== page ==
The ERC-funded project is planned to start in mid 2022, with a duration of five years and will involve three new postdoctoral researcher positions. A novel facility for highly-controlled experiments will be developed at GEOMAR to test the fluorescence of four, globally relevant types of phytoplankton under different nutrient conditions. Measurements from the laboratory will then be compared to data from more complex plankton communities on research expeditions. The final step will be to integrate the new information into models and analyse existing satellite data to investigate the distribution, seasonality and changes in nutrient limitation.

“If we really can decipher nutrient limitation from satellite-detected fluorescence, the impact of ‘Ocean Glow’ will be threefold”, Dr. Browning emphasises. “First, it will help to make existing Earth system models more realistic. Second, satellite data from the past 20 years can be re-analysed to document how climate change has affected ocean productivity so far. And third, we will be able to assess how widespread the different nutrient limitations in the ocean are already. This will be key to understanding future impacts of climate change on the ocean and its various functions for humankind.”

Overall, 397 early-career researchers won ERC Starting Grants with a total funding of 619 million Euros. The initial call issued under the European Union’s research and innovation programme “Horizon Europe” attracted more than 4,000 proposals, which were reviewed by renowned researchers from around the world. The selected proposals cover all disciplines of research, from medical applications of artificial intelligence to designing a legal regime for fair influencer marketing. The projects will be carried out at universities and research centres in 22 European countries, 72 of them in Germany.

About the European Research Council (ERC)

The European Research Council (ERC), set up by the European Union in 2007, is the premier European funding organisation for excellent frontier research. It funds creative researchers of any nationality and age, to run projects based across Europe. The ERC offers four core grant schemes: Starting Grants, Consolidator Grants, Advanced Grants and Synergy Grants. With its additional Proof of Concept Grant scheme, the ERC helps grantees to bridge the gap between their pioneering research and early phases of its commercialisation. The ERC is led by an independent governing body, the Scientific Council. Since 1 November 2021, Maria Leptin is the President of the ERC. The overall ERC budget from 2021 to 2027 is more than 16 billion euros, as part of the Horizon Europe programme, under the responsibility of the European Commissioner for Innovation, Research, Culture, Education and Youth, Mariya Gabriel.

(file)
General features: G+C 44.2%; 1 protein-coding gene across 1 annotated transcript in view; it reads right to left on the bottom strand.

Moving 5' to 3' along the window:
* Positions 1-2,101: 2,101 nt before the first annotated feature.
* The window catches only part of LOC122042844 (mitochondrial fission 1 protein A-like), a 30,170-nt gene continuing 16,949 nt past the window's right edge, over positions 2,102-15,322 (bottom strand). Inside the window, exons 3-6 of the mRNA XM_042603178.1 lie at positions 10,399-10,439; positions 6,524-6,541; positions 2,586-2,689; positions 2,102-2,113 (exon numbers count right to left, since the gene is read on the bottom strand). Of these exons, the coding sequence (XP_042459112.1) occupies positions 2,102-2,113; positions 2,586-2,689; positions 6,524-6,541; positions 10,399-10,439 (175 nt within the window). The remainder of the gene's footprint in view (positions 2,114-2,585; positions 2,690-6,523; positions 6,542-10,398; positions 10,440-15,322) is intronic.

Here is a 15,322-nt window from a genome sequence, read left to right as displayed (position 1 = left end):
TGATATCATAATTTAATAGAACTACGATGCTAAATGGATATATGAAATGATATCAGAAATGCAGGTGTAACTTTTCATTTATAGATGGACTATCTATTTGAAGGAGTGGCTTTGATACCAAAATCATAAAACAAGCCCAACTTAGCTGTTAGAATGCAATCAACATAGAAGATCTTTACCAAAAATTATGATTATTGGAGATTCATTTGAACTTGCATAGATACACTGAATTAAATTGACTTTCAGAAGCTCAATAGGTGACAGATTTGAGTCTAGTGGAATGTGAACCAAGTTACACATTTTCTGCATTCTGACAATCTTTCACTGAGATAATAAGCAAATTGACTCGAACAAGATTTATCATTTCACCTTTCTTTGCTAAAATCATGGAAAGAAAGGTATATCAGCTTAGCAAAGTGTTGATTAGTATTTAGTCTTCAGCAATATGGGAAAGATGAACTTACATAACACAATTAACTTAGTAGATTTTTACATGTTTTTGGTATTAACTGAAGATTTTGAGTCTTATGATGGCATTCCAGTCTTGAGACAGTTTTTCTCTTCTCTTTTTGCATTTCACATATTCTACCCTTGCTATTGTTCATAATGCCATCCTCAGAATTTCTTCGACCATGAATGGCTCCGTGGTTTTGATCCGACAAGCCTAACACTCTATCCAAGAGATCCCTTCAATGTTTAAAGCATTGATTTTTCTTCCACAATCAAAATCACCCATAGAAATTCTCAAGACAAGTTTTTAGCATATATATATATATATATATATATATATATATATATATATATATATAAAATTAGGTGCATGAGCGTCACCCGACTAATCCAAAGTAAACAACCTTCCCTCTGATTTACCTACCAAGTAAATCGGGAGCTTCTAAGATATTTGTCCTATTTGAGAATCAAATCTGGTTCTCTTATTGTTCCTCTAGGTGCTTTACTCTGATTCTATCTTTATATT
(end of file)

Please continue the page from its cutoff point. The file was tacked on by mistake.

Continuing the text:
Phytoplankton under a microscope. Photo: Annegret Stuhr, GEOMAR
Global map
The global distribution of the ocean’s microscopic plants, phytoplankton, can be observed from space via satellite images. Graphic: Thomas Browning, GEOMAR
This photo taken by an astronaut on the International Space Station (ISS) shows nutrient-laden dust being carried into the ocean at the coast of Namibia. Photo: Courtesy of the Earth Science and Remote Sensing Unit, NASA Johnson Space Center